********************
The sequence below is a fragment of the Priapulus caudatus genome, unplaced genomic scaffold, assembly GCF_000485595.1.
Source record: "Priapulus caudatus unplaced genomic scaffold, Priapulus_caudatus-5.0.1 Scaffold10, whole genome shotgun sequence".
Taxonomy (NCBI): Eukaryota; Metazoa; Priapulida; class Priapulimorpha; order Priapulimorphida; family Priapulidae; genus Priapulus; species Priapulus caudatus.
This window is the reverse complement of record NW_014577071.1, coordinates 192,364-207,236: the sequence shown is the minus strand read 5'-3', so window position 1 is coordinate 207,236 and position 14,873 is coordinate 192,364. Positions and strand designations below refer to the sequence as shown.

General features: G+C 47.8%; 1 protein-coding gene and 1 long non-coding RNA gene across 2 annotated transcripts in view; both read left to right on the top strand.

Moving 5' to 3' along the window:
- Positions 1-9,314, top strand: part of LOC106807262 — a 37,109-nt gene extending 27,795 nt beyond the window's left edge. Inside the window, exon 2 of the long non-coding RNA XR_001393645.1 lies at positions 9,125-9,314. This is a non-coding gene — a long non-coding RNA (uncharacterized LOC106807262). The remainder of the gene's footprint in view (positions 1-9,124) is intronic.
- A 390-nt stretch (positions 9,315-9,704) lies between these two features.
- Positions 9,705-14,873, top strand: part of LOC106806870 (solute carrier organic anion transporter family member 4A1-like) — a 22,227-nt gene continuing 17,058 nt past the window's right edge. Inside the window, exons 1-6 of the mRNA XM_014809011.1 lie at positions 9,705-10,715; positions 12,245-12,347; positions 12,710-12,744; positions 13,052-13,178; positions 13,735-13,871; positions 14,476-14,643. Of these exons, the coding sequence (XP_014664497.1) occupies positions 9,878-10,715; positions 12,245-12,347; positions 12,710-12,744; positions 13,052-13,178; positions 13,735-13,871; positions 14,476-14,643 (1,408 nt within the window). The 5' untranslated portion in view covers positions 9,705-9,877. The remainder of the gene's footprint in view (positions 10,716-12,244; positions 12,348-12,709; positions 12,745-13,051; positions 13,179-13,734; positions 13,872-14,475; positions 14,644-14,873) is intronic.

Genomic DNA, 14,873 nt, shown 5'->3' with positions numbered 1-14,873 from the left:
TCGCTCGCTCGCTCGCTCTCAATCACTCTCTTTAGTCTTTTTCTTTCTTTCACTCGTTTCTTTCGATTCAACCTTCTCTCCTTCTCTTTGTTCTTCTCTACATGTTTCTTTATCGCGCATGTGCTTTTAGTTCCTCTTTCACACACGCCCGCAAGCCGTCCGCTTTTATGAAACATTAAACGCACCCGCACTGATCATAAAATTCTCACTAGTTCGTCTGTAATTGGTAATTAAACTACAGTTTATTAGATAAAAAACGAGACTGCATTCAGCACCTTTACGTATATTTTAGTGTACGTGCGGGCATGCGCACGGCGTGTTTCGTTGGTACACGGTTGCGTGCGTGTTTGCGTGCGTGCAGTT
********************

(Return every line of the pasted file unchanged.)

The sequence below is a fragment of the Priapulus caudatus genome, unplaced genomic scaffold, assembly GCF_000485595.1.
Source record: "Priapulus caudatus unplaced genomic scaffold, Priapulus_caudatus-5.0.1 Scaffold10, whole genome shotgun sequence".
Taxonomy (NCBI): Eukaryota; Metazoa; Priapulida; class Priapulimorpha; order Priapulimorphida; family Priapulidae; genus Priapulus; species Priapulus caudatus.
This window is the reverse complement of record NW_014577071.1, coordinates 192,364-207,236: the sequence shown is the minus strand read 5'-3', so window position 1 is coordinate 207,236 and position 14,873 is coordinate 192,364. Positions and strand designations below refer to the sequence as shown.

General features: G+C 47.8%; 1 protein-coding gene and 1 long non-coding RNA gene across 2 annotated transcripts in view; both read left to right on the top strand.

Moving 5' to 3' along the window:
- Positions 1-9,314, top strand: part of LOC106807262 — a 37,109-nt gene extending 27,795 nt beyond the window's left edge. Inside the window, exon 2 of the long non-coding RNA XR_001393645.1 lies at positions 9,125-9,314. This is a non-coding gene — a long non-coding RNA (uncharacterized LOC106807262). The remainder of the gene's footprint in view (positions 1-9,124) is intronic.
- A 390-nt stretch (positions 9,315-9,704) lies between these two features.
- Positions 9,705-14,873, top strand: part of LOC106806870 (solute carrier organic anion transporter family member 4A1-like) — a 22,227-nt gene continuing 17,058 nt past the window's right edge. Inside the window, exons 1-6 of the mRNA XM_014809011.1 lie at positions 9,705-10,715; positions 12,245-12,347; positions 12,710-12,744; positions 13,052-13,178; positions 13,735-13,871; positions 14,476-14,643. Of these exons, the coding sequence (XP_014664497.1) occupies positions 9,878-10,715; positions 12,245-12,347; positions 12,710-12,744; positions 13,052-13,178; positions 13,735-13,871; positions 14,476-14,643 (1,408 nt within the window). The 5' untranslated portion in view covers positions 9,705-9,877. The remainder of the gene's footprint in view (positions 10,716-12,244; positions 12,348-12,709; positions 12,745-13,051; positions 13,179-13,734; positions 13,872-14,475; positions 14,644-14,873) is intronic.

Genomic DNA, 14,873 nt, shown 5'->3' with positions numbered 1-14,873 from the left:
TCGCTCGCTCGCTCGCTCTCAATCACTCTCTTTAGTCTTTTTCTTTCTTTCACTCGTTTCTTTCGATTCAACCTTCTCTCCTTCTCTTTGTTCTTCTCTACATGTTTCTTTATCGCGCATGTGCTTTTAGTTCCTCTTTCACACACGCCCGCAAGCCGTCCGCTTTTATGAAACATTAAACGCACCCGCACTGATCATAAAATTCTCACTAGTTCGTCTGTAATTGGTAATTAAACTACAGTTTATTAGATAAAAAACGAGACTGCATTCAGCACCTTTACGTATATTTTAGTGTACGTGCGGGCATGCGCACGGCGTGTTTCGTTGGTACACGGTTGCGTGCGTGTTTGCGTGCGTGCAGTT